"This is the silence of astounded souls," wrote Sylvia Plath in "Crossing the Water". She may well have been talking of suicide, for Plath, more than any other poet, knew about the landscape of despair. She would, I think, have appreciated Rachel Howard's new paintings, have felt that they capture something of the psychological state and the lonely tragic fact of suicide.
A graduate of Goldsmith's College, and Damien Hirst's one-time assistant, Howard might be expected to take a fashionably ironic position. But, raised as she was in a Quaker household, art for her is a serious business, something she is committed to "for the long term".
Howard is not afraid of the big subject; art that pulls at the guts rather than being clever and self-referential, too afraid to say boo in case it finds itself in the realm of the real rather than of the ersatz.
A series of small paintings on the ground floor of this, her first exhibition, How to Disappear Completely, sets the theme. A pair of scissors, a potential instrument of self-harm, is set next to a painting of a small black dog, a recurring image that speaks of vulnerability and neglect, melancholia and depression.
Ambiguous and disturbing in their quiet beauty, these small works are hung alongside the black silhouette of Halfway House, which, with its high pitched roof and blank faÃ§ade, suggests not only the dosshouse of strained circumstances but the emotional limbo experienced by those in a suicidal state.
Howard trawls newspapers and forensic sites on the internet to find her subject matter. She came to the subject through the suicide of a friend, which affected her deeply. Suicide is, she considers, one of the last taboos. A trussed figure hangs from a rope; a faceless boy looks blankly out at the viewer, while the body of a woman lying across an iron bedstead recalls the dark psychosexual claustrophobia of Walter Sickert. All are faceless because there is nothing to celebrate about loss and suffering, displacement and pain. These are images of the ultimate human crisis. For, unlike Beckett's dictum that we all fail but tomorrow we will attempt to fail again better, here all hope has finally been extinguished.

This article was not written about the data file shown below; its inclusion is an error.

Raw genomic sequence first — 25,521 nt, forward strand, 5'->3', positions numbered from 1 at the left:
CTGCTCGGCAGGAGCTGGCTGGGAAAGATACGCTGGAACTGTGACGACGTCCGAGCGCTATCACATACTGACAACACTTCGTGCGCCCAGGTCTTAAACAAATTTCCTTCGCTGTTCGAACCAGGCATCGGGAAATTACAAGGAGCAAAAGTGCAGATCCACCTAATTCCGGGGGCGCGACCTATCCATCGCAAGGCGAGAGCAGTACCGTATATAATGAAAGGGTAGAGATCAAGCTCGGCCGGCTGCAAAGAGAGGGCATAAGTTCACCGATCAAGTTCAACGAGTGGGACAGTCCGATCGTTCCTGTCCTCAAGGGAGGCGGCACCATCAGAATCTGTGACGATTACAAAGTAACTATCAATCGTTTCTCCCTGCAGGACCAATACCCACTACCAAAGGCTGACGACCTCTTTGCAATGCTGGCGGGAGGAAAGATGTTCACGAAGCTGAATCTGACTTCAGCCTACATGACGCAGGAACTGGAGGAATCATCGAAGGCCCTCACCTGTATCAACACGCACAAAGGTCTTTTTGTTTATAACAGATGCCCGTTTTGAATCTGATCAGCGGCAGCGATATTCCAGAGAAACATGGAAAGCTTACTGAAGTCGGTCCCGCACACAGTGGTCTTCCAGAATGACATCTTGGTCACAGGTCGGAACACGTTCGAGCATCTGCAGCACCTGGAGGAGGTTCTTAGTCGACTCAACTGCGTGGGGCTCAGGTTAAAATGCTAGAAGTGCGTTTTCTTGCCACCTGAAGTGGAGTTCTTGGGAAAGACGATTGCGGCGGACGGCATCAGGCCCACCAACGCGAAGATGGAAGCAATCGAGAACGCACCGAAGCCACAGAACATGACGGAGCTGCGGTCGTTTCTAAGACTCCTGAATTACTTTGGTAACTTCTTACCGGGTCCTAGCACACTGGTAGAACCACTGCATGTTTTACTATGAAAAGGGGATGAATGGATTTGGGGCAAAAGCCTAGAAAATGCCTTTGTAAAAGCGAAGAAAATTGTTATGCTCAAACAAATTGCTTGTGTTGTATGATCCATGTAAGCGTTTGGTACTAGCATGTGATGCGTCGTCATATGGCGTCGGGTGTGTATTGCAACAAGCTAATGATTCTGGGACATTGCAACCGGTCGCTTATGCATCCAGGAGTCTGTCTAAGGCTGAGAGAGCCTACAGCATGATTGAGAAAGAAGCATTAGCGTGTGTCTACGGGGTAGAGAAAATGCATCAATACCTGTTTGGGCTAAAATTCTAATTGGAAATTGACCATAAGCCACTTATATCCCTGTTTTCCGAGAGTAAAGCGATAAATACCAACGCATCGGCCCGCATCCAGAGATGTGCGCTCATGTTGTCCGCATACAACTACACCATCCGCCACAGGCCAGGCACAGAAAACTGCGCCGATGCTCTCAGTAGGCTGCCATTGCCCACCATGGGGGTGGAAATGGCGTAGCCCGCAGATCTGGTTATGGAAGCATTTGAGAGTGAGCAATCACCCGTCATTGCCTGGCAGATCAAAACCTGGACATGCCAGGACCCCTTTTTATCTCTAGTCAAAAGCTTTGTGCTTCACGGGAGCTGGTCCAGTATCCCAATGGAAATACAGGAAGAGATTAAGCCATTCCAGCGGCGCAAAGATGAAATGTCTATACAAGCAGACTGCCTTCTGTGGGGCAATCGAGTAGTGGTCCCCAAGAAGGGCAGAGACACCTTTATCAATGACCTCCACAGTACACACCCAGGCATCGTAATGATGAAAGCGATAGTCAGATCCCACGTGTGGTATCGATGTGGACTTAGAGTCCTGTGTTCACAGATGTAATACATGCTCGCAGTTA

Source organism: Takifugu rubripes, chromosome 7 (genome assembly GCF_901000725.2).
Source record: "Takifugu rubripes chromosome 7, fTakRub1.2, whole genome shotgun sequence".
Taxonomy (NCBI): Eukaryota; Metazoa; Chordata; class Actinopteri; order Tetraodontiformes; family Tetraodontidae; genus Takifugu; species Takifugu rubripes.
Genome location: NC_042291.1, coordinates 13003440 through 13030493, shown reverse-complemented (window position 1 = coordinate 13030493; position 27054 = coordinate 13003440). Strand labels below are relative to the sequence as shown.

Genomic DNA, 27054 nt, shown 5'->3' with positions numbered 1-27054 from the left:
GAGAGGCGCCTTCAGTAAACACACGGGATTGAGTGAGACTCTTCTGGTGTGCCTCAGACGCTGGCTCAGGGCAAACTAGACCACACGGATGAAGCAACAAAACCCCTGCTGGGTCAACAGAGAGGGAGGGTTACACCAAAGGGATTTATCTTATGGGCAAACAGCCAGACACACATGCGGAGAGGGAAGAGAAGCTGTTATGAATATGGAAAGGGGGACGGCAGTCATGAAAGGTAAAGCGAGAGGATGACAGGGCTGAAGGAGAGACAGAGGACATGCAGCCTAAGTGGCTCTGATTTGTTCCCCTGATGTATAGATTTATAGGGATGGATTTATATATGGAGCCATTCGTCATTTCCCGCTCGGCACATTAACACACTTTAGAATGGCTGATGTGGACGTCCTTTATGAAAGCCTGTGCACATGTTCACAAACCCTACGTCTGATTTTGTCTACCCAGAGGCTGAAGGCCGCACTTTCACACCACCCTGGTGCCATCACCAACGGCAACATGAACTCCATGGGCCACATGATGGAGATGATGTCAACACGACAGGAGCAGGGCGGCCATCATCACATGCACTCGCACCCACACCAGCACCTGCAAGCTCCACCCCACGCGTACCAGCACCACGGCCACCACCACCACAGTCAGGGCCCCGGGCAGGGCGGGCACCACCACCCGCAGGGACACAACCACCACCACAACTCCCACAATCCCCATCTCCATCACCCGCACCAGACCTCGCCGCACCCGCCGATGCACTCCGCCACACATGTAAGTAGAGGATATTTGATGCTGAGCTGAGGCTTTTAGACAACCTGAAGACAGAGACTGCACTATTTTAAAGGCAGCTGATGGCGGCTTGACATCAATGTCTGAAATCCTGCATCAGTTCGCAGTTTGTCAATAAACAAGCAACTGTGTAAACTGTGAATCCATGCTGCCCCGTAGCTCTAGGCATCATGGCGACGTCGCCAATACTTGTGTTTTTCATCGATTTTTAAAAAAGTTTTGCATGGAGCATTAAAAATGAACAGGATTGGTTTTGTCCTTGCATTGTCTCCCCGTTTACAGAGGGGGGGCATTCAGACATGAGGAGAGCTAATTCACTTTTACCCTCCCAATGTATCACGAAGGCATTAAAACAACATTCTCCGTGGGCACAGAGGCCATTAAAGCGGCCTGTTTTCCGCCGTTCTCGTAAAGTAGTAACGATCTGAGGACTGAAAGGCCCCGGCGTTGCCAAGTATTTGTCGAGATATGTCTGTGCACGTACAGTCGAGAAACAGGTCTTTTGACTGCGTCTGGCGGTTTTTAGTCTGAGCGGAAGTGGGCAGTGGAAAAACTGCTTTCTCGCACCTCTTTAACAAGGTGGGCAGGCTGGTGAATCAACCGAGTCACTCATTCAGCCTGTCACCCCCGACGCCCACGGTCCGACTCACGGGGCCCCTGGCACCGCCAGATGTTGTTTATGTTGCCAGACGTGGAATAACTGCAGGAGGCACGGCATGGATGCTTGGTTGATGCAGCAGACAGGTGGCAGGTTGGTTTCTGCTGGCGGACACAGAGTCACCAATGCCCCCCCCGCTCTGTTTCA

Intrinsic to Howard's work is a tension between process and subject. She uses household paint, which is poured and pulled by gravity to create shiny lacquered surfaces of great finesse, on to which her figures are painted with a loaded brush. These are executed very quickly in black paint, as if doing a watercolour in order to meld, as she puts it, the tragic beauty of Zola's Nana with Capote's In Cold Blood.
The results are powerful and troubling, as if our worst nightmares had been dredged from some murky subterranean place. Those she has conjured are the discarded, the forgotten and the lost for whom she has created a poignant requiem.
On the top floor of the gallery, her preliminary line drawings suggest the edgy pathos of Egon Schiele. There are also five important large-format abstract works - though she does not distinguish between abstraction and figuration; for her, it is all simply painting. Colour is built in layers and veils of paint, and the mood is transcendental. Unlike other painters of her generation, she not afraid to acknowledge her debt to the past - to Mondrian, Rothko and Barnett Newman - though the signature of the poured lacquered surfaces is her own. Light seeps through grids to suggest entrapment, or the alienation of urban spaces where the lit windows of high-rise buildings bleed on to deserted night streets.
Howard is a perfectionist and admits to many failures. The creation of these ambitious canvases is a psychological and physical battle, which demonstrates that there is still a role for emotionally articulate art that has something important to say about the poignancy and tragedy of the human condition.
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